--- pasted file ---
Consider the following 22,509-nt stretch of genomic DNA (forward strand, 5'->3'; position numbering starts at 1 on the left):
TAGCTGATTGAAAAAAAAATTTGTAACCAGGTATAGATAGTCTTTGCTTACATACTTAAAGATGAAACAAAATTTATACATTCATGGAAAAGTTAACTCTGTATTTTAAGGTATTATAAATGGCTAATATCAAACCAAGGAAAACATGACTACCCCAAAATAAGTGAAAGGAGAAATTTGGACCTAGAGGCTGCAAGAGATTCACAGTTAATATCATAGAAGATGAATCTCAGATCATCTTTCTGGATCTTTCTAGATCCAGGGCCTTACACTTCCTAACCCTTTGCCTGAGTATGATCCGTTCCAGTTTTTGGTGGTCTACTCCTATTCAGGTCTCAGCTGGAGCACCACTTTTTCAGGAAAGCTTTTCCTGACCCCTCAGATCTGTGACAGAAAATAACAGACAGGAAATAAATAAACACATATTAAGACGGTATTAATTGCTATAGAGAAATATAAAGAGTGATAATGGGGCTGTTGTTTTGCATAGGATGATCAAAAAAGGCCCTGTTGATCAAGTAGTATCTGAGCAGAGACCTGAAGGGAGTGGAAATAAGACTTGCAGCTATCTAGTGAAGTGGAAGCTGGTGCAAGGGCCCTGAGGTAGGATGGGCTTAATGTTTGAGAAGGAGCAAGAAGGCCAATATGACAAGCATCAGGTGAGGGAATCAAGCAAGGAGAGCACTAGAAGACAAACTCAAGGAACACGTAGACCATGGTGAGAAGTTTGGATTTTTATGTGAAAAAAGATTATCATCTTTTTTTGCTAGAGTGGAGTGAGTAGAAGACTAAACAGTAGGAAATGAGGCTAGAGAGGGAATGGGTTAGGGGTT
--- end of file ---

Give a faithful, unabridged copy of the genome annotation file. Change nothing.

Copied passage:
Consider the following 22,509-nt stretch of genomic DNA (forward strand, 5'->3'; position numbering starts at 1 on the left):
TAGCTGATTGAAAAAAAAATTTGTAACCAGGTATAGATAGTCTTTGCTTACATACTTAAAGATGAAACAAAATTTATACATTCATGGAAAAGTTAACTCTGTATTTTAAGGTATTATAAATGGCTAATATCAAACCAAGGAAAACATGACTACCCCAAAATAAGTGAAAGGAGAAATTTGGACCTAGAGGCTGCAAGAGATTCACAGTTAATATCATAGAAGATGAATCTCAGATCATCTTTCTGGATCTTTCTAGATCCAGGGCCTTACACTTCCTAACCCTTTGCCTGAGTATGATCCGTTCCAGTTTTTGGTGGTCTACTCCTATTCAGGTCTCAGCTGGAGCACCACTTTTTCAGGAAAGCTTTTCCTGACCCCTCAGATCTGTGACAGAAAATAACAGACAGGAAATAAATAAACACATATTAAGACGGTATTAATTGCTATAGAGAAATATAAAGAGTGATAATGGGGCTGTTGTTTTGCATAGGATGATCAAAAAAGGCCCTGTTGATCAAGTAGTATCTGAGCAGAGACCTGAAGGGAGTGGAAATAAGACTTGCAGCTATCTAGTGAAGTGGAAGCTGGTGCAAGGGCCCTGAGGTAGGATGGGCTTAATGTTTGAGAAGGAGCAAGAAGGCCAATATGACAAGCATCAGGTGAGGGAATCAAGCAAGGAGAGCACTAGAAGACAAACTCAAGGAACACGTAGACCATGGTGAGAAGTTTGGATTTTTATGTGAAAAAAGATTATCATCTTTTTTTGCTAGAGTGGAGTGAGTAGAAGACTAAACAGTAGGAAATGAGGCTAGAGAGGGAATGGGTTAGGGGTT